Iraq war heralds a new age of web-based news coverage
Daily Times Monitor
SAN FRANCISCO: Radio had World War II. Television had Vietnam. Cable TV had the Gulf War. Now, the Internet may have the U.S. war with Iraq, reported USA Today.
CNN, ABC and other TV networks have ambitious online plans to bring viewers to the front lines after a trial attempt last year in Afghanistan. The Taliban’s ban of the Internet made it difficult then for reporters to file online, forcing many to use satellite phones.
This time, reporters and producers with wireless laptops and handheld digital cameras will file reports from battlefields and military installations. Cameras are at key locations for live feeds 24 hours a day. Interactive, 3-D maps will update troop movements, casualties and weapons used.
“You’re combining the speed of television with the depth of print,’’ says Mitch Gelman, executive producer of CNN.com. ‘’This could define how future wars are covered.’’
And, perhaps, determine whether consumers are willing to pay for war coverage. CNN.com and ABCNews.com have both started selling enhanced services such as TV-quality video on broadband by monthly subscription.
Whether surfers will pay for online news is a growing debate within the broadcast industry. So far, few have signed up for content that’s often available elsewhere for free. “ I’m skeptical of people paying for video news at work when they can watch it on TV later,’’ says analyst David Card of market researcher Jupiter Research. ‘’But because it’s war and on-demand video, some might try it out.’’
Even without fees, there are benefits for broadcasters. With high-speed Net use spreading in offices and homes — bringing TV-quality video to personal computers — networks see an opportunity to reach millions of viewers who don’t have daytime TV access. Larger Web audiences, as in TV, translate to more ad revenue.
There are some 28.2 million broadband connections in U.S. offices and 36.2 million in homes, says Nielsen//NetRatings Meanwhile, the percentage of Americans who use Net video or audio has nearly doubled, to 44%, since 2000, says Arbitron’s MeasureCast.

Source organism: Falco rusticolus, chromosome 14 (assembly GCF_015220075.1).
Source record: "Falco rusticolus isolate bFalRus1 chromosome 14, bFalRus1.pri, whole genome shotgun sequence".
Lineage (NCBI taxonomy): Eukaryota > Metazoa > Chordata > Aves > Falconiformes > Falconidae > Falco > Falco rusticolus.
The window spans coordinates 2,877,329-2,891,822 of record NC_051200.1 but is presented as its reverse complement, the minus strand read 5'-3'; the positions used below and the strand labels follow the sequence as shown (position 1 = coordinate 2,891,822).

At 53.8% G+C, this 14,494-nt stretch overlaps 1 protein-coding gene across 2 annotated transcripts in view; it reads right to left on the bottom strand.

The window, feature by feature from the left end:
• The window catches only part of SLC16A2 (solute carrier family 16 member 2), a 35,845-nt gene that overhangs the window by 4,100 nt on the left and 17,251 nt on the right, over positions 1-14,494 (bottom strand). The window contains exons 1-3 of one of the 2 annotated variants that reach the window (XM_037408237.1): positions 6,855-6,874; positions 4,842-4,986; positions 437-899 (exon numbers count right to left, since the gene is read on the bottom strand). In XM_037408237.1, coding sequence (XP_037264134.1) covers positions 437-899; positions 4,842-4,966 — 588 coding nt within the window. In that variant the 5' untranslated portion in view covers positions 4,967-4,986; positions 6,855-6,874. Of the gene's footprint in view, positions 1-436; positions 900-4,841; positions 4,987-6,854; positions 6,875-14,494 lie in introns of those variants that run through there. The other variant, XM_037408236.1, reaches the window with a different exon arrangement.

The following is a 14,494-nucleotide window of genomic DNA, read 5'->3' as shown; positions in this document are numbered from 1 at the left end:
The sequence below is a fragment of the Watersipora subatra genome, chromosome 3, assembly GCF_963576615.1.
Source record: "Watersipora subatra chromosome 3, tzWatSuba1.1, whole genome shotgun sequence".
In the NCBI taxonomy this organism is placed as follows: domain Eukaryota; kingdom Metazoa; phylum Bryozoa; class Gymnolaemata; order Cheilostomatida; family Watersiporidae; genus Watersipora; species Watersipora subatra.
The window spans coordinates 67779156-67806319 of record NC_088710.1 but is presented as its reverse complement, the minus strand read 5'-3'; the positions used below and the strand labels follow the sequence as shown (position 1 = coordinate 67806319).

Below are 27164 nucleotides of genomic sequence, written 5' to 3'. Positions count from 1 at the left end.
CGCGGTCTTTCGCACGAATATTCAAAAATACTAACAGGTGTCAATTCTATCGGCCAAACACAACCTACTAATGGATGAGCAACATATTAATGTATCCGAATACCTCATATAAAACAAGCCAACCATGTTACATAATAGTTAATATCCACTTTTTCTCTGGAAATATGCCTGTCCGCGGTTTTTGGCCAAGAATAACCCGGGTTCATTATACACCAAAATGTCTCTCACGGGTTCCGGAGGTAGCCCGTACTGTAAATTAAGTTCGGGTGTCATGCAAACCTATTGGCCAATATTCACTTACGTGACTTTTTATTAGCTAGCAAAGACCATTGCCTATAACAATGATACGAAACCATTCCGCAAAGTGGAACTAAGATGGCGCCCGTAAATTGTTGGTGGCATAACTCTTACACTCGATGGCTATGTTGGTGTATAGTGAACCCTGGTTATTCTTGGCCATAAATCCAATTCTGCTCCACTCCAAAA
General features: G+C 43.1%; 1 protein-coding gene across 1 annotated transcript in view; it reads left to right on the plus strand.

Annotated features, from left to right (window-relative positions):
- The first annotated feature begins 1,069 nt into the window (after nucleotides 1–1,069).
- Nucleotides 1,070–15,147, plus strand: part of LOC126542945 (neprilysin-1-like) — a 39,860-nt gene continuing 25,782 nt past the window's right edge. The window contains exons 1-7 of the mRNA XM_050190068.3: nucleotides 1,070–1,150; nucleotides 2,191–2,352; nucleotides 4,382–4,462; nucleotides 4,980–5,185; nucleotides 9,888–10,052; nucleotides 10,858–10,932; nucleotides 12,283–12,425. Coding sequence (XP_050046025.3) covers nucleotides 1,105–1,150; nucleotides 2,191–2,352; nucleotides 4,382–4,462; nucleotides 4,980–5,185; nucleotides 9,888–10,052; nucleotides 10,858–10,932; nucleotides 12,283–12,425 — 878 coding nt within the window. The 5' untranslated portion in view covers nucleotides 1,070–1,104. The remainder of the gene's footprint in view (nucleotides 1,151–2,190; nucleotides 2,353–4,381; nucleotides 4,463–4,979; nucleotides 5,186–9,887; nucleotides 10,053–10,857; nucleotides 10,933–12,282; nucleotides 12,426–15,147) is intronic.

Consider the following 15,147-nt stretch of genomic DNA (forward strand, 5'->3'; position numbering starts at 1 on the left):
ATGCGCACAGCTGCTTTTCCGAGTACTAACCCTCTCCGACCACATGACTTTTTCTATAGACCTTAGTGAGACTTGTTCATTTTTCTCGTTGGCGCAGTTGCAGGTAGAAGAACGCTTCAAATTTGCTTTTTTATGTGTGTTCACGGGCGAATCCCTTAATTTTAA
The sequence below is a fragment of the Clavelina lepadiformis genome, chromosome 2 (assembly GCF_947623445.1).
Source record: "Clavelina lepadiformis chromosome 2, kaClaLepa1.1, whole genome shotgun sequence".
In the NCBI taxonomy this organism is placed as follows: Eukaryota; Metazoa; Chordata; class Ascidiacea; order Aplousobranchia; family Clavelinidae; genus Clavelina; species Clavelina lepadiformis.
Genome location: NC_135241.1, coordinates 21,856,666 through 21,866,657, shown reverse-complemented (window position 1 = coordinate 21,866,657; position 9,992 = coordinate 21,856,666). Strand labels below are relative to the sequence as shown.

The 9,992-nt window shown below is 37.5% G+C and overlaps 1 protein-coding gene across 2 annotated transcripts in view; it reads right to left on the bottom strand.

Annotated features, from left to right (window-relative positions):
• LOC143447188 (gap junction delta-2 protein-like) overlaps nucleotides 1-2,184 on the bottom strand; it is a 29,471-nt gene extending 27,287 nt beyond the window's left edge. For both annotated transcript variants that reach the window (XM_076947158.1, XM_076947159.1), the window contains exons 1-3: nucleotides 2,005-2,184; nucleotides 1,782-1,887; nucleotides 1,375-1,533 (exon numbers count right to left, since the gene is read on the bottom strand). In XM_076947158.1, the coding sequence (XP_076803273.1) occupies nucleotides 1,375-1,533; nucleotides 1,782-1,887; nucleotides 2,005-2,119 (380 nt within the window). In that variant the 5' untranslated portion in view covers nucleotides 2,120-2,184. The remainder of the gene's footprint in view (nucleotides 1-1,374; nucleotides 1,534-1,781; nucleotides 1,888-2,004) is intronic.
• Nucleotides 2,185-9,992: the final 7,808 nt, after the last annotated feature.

CNN.com. A War Tracker page will continuously feature live and taped video reports from the front line. CNN Radio will be available live on the site the first 48 hours of a potential conflict. Two-minute video updates every hour, which cost extra, will be produced exclusively for the Web.
To put it all in context, CNN.com will unveil 3-D charts that track bombs dropped, Iraqi defections and casualties. Battlefield maps will depict military strikes, troop movements and terrain. ‘’At any time, you’ll be able to click on an interactive map and see how the war is going,’’ Gelman says.
ABCNews.com. Correspondents and producers will file streamlined live and taped reports. That will be a staple of ABC News Live, a paid service for broadband Internet users. Fixed TV cameras will be trained on locations in Kuwait and Qatar 24 hours.
A virtual control room on the site lets viewers toggle between four screens at once to view coverage, says general manager Bernard Gershon.
MSNBC.com. Chat rooms will let viewers ask correspondents questions. New, more portable (140 lbs. vs. 550 in Afghanistan) satellite video transmitters that run off car cigarette lighters will be used. ‘’It’s not a stretch to say our reporters in Iraq can file almost as easily as they can (in New York),’’ says editor-in-chief Dean Wright.
CBSNews.com. Besides free video, the site is rich with maps and backgrounders on weaponry and political history that put the conflict into context. Correspondents are ‘’multitasking’’ with online notebooks and video feeds in addition to their network chores, says Betsy Morgan, who oversees CBSNews.com.
FoxNews.com. The War on Terror page includes a correspondent tracker with video clips from the front, a War At Home section with features on how the war affects Americans and videos on key weapons.